(Photo by Flickr user Gvahim, used under a Creative Commons license)
Recruiting has become a hot topic, especially in the technology field. Recruiters are constantly looking to find new tech talent.
You have job fairs, recruiting sessions and recruiters reaching out through email or via different job boards. However, a lot of tech recruiters have gotten a few things wrong when it comes to recruiting. The problem? Lack of research.
And where does this problem stem from? We spoke with local technologists Michaelangelo Ilagan, Ben Shive and Duran Goodyear about their experiences and a few ideas on how to make tech recruiting more efficient.
Please do your research
For Goodyear, who has been running his own development firm for two years now, the biggest problem was the obvious lack of research by recruiters. “They never ask what I do or search me on Google,” said Goodyear. “It’s just all about filling the job slot, with a body. Not really trying to determine if it’s the right body. They just want their commission.”
Goodyear says his first recruiting horror story happened when he was 23 years old. He had been selling himself as a young professional, a “front-end web developer who knows HTML and CSS,” he recalled.
He then got a call from a job recruiter who said he had something that matched his skill set, based on the resume he’d found on the internet. Goodyear remembers clearly that the recruiter said, “We’re a small office that wants someone part time to help with our website.” Then the recruiter added, “We also might need some basic help with printers.” At that time, Goodyear candidly replied, “Uh, yeah, sure, I build my own PCs, I’m sure I can help get the printers working.”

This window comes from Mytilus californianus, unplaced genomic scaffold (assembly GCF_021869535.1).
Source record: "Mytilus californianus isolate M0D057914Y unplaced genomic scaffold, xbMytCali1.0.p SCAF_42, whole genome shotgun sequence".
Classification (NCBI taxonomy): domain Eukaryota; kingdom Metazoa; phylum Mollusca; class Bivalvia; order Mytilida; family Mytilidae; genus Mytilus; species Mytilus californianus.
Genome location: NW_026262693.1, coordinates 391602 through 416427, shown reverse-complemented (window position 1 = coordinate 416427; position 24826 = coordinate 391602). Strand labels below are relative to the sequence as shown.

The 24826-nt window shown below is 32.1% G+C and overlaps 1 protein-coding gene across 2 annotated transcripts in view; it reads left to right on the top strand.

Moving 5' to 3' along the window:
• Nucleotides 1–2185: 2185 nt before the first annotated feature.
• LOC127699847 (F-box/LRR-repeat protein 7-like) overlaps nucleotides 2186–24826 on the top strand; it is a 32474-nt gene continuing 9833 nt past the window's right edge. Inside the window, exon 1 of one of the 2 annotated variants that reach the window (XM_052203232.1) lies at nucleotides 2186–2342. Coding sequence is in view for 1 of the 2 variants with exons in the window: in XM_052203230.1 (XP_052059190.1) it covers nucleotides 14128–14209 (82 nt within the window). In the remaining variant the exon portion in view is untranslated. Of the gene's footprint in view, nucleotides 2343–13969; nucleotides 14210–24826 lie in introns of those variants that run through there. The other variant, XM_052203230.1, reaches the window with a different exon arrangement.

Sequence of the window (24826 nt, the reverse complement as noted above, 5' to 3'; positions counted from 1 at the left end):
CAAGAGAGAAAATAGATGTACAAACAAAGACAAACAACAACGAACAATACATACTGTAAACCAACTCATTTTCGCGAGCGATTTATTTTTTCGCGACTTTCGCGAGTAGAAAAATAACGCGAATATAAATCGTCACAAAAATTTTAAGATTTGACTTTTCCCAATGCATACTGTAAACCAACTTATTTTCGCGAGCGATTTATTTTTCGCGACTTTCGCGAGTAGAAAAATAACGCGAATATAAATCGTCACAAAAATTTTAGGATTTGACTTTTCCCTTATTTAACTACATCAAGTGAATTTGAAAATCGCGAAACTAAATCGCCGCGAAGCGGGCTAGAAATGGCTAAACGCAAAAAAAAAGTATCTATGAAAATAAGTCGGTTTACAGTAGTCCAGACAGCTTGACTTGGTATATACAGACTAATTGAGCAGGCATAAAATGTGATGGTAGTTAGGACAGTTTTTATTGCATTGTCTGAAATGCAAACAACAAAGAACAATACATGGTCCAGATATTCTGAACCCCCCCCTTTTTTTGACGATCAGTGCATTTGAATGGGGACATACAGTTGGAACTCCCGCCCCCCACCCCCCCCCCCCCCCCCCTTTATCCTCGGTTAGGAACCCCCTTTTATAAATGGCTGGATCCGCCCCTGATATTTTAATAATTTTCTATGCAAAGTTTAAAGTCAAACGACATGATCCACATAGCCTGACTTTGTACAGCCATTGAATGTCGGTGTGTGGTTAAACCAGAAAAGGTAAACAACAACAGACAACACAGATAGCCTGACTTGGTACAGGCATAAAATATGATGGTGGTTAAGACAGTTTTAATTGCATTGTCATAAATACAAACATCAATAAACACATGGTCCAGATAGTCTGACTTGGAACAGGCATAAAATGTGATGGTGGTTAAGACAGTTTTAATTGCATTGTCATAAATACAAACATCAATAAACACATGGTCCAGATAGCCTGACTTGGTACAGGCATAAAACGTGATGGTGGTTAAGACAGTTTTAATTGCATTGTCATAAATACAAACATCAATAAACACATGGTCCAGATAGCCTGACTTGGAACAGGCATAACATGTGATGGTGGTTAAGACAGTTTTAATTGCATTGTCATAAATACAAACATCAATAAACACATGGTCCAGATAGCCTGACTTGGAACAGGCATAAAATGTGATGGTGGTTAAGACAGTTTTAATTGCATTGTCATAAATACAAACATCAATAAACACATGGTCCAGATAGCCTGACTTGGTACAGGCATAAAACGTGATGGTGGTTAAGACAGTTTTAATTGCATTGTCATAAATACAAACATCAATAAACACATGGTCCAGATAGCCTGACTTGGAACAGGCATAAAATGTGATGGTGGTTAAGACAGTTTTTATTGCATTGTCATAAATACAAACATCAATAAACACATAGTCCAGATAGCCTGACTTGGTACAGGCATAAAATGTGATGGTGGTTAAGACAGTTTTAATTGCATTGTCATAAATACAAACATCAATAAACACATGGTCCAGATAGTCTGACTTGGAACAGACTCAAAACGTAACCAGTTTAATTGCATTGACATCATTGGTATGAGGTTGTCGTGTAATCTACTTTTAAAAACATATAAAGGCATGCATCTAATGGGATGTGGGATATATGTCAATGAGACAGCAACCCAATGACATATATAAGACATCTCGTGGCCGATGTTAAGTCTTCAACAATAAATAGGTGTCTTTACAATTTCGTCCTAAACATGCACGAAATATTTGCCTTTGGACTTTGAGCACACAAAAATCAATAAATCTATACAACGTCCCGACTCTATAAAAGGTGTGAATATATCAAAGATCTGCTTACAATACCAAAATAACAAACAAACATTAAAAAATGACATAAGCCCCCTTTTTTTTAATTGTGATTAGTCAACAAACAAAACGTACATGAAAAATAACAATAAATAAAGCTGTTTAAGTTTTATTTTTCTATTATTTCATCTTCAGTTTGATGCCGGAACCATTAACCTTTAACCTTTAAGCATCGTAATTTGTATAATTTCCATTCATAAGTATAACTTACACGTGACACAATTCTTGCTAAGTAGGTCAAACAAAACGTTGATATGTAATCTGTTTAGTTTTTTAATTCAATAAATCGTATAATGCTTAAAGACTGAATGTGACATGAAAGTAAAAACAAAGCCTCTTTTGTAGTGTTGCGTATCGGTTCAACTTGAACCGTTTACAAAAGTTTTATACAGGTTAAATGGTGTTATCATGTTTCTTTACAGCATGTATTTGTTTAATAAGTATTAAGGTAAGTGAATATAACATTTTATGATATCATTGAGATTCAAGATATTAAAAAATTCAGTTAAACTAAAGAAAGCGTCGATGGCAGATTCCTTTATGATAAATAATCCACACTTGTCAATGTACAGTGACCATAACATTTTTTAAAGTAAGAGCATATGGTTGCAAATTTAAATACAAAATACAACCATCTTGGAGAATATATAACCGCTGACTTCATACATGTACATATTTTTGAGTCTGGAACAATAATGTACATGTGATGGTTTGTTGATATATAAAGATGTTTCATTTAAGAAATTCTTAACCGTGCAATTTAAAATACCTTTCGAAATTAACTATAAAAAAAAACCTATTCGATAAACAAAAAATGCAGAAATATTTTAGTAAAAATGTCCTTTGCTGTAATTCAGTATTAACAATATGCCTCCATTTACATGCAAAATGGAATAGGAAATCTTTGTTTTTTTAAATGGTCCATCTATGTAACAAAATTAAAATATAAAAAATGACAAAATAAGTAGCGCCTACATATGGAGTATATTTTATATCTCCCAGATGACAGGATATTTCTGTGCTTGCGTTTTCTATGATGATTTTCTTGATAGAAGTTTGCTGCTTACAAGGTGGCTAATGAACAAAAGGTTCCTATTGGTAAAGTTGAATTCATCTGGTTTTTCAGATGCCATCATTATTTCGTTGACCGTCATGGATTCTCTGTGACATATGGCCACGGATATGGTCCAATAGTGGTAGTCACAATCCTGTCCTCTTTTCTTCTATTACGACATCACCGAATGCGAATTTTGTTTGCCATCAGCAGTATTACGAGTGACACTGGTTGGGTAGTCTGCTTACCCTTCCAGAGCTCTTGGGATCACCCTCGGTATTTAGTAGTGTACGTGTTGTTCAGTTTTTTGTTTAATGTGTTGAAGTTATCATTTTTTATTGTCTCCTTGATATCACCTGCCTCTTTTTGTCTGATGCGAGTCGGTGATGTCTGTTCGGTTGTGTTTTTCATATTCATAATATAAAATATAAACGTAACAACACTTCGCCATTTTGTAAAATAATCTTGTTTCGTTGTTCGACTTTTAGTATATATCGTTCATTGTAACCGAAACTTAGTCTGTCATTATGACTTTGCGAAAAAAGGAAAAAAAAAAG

The next day, the owner of this company calls Goodyear and the conversation seemed to sway heavily toward the printer part.
However, Goodyear made it clear in the phone call that he was going to be their web developer. But when he showed up at the office, the boss was no where to be found, and when he asked the secretary where his desk was, the secretary replied, “I thought you were the printer support person? We have six offices across the state that constantly have these,” she pointed at a printer, “breaking all the time. In fact, can you drive up to the Northeast now?”
Please stop spamming me
Philadelphia developer Ben Shive, who also wrote a piece on Medium on how to find Philly tech talent, says recruiters need to be more targeted.
“The problem is many recruiters do keyword-matching spam techniques in hopes of that one hit when it should be a starting point,” Shive said. “Even when I sent back a polite message outlining my employment requirements and questions about the positions, it was rare to get a reply with any further detail. The recruiter was just looking to book a bunch of interviews, wasting a huge amount of other people’s time.”
Think Brownstone developer and Geekadelphia editor Michaelangelo Ilagan gave a few more examples of funny recruiting moments, where recruiters would just spam Ilagan on LinkedIn:
If you're looking for the guy to do the thing with the big words and the tech and the stuff, I'm your guy. pic.twitter.com/juriT5X2b6
— Jawnronimo (@mikeyil) August 22, 2014
Yes, I'm really sending these replies. pic.twitter.com/fAzor93dWj
— Jawnronimo (@mikeyil) July 30, 2014
Never gonna be able to work in this town again. pic.twitter.com/FP06dleEP6
— Jawnronimo (@mikeyil) July 24, 2014
Front End Developer Role in King of Prussia, Pa pic.twitter.com/3gnMYoOHU4
— Jawnronimo (@mikeyil) July 22, 2014
The lesson recruiters can learn from these examples?
- Do your research.
- Don’t force the issue: people list their qualifications and experience for a reason.
- Don’t spam people.
- Do your research.
That’s not to say all recruiters are doing it wrong. Our free ebook, Beyond Recruiting, features nine innovative ways companies are finding tech talent.